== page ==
Procter & Gamble made women cry with its tear-bait Olympics ad last week; but now Think Progress reports that the company made a real life woman who was an employee cry -- after it canned her for being pregnant. Tiffany Kantrowitz alleges that the company terminated her employment in February, 2015, four months into her pregnancy. She has filed a lawsuit against the company.
Prior to her pregnancy, one of her supervisors had told her at the Dolce and Gabbana shop at Saks Fifth Avenue where she worked that "pregnancy is not part of the uniform." During the early weeks of her pregnancy, Kantrowitz began to experience some of the common side effects that come along with a first trimester: "extreme nausea, dizziness, severe fatigue, and chronic headaches." Despite this, Kantrowitz did not miss a day of work.
"One day when she felt faint," Think Progress reports, "she sat on a stool while attending to customers. Four days later, the complaint says, she got a written warning for it."
Kantrowitz went to human resources representatives with doctor's notes documenting her symptoms, and asking if they would work with her to accommodate her temporary state. New York state requires employers to make reasonable accommodations for pregnancy.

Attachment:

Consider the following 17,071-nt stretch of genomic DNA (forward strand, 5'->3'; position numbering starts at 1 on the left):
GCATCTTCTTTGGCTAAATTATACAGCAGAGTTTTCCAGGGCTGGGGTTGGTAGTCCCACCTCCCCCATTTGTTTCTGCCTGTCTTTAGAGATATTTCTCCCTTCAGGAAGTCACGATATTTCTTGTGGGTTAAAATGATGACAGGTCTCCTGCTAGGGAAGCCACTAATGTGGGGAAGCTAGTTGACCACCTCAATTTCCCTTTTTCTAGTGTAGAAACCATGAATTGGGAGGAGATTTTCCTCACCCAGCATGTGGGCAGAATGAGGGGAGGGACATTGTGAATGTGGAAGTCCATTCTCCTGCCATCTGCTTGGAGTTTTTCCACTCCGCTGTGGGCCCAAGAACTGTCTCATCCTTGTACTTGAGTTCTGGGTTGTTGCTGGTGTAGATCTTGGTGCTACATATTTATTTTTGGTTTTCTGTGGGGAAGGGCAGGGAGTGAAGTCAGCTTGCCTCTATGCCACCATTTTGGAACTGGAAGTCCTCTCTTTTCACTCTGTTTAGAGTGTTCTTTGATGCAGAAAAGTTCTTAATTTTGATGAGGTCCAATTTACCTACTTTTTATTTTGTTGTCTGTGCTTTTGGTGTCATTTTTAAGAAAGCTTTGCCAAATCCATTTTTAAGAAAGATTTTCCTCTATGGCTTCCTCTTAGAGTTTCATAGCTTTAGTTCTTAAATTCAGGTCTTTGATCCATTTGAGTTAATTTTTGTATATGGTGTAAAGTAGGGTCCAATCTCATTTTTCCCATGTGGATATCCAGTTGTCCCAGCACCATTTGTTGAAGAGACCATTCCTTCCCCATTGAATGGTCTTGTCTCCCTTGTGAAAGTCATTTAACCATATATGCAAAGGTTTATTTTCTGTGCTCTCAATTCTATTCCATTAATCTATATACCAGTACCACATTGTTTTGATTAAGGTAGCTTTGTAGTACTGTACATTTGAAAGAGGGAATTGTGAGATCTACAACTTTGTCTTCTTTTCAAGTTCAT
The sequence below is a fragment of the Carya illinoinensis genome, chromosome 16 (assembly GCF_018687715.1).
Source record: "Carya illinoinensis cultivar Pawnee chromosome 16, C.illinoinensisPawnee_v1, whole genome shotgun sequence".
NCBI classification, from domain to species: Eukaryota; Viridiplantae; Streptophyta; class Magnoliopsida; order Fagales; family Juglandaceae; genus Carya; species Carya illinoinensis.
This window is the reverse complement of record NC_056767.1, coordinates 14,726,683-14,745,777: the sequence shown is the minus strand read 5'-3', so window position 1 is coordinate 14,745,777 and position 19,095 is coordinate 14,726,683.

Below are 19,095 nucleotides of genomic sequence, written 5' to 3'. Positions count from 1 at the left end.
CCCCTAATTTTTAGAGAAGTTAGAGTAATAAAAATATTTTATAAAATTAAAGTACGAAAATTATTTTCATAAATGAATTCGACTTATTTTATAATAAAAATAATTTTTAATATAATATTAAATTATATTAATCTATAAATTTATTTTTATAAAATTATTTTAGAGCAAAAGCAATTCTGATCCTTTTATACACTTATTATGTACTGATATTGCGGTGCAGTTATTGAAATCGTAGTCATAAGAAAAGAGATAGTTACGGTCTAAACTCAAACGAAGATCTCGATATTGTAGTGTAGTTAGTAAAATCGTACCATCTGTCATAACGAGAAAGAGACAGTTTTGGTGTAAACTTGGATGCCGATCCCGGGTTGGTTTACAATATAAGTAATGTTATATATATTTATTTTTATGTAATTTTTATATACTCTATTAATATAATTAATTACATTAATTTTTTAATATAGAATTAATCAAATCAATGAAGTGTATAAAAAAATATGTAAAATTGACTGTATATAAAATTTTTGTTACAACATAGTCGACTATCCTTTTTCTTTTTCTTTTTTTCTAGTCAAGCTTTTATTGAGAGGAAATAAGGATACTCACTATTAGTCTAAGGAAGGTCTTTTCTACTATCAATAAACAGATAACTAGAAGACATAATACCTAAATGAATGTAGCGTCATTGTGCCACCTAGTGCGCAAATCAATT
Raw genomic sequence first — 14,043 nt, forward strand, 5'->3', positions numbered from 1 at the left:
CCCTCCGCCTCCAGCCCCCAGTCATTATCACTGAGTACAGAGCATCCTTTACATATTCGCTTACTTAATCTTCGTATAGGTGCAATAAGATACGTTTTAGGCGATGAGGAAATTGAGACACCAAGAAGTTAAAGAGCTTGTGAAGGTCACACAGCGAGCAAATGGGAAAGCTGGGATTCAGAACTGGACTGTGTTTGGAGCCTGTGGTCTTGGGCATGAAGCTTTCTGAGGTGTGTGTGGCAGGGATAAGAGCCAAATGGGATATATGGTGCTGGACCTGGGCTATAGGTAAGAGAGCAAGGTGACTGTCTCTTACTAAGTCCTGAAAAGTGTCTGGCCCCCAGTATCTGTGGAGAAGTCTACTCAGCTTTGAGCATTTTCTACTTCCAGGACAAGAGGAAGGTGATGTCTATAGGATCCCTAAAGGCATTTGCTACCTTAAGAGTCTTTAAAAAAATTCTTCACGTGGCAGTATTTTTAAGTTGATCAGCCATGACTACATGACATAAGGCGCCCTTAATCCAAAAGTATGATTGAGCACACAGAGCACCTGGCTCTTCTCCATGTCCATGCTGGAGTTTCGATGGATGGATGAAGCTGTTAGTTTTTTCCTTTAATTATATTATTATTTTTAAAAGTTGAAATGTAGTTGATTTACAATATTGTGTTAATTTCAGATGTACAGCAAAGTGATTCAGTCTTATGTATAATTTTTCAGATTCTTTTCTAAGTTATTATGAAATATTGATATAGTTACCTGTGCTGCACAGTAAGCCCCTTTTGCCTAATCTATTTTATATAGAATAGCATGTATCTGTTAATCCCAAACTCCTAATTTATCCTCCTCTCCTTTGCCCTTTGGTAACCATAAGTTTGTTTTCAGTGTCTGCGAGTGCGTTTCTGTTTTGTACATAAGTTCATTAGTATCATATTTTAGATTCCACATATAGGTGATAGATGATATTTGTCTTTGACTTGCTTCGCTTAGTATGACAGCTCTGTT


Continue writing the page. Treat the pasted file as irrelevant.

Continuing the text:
The company offered her a byzantine system of breaks on different floors of the building, but then made her deduct the time from the "12 weeks of Family and Medical Leave act she was saving for once her baby was born."
Kantrowitz continued working, even though some days, she had to lean on walls while on her way to the break room. She was terminated by the company on a charge that she had "[cosmetic] tester items" among her personal belongings -- a common practice among Dolce and Gabbana employees.
Talk to female teachers and professors who worked while pregnant a few decades ago, and it doesn't take long to collect stories of women fired from their jobs or told to take the year off, rather than expose a classroom to proof that a woman has had sex. In the case of P&G, the company is happy to earn revenues from the family of products that it markets to pregnant women and young mothers -- including Luvs diapers -- but in this case, it seems to have issues with the pregnant women who work for it.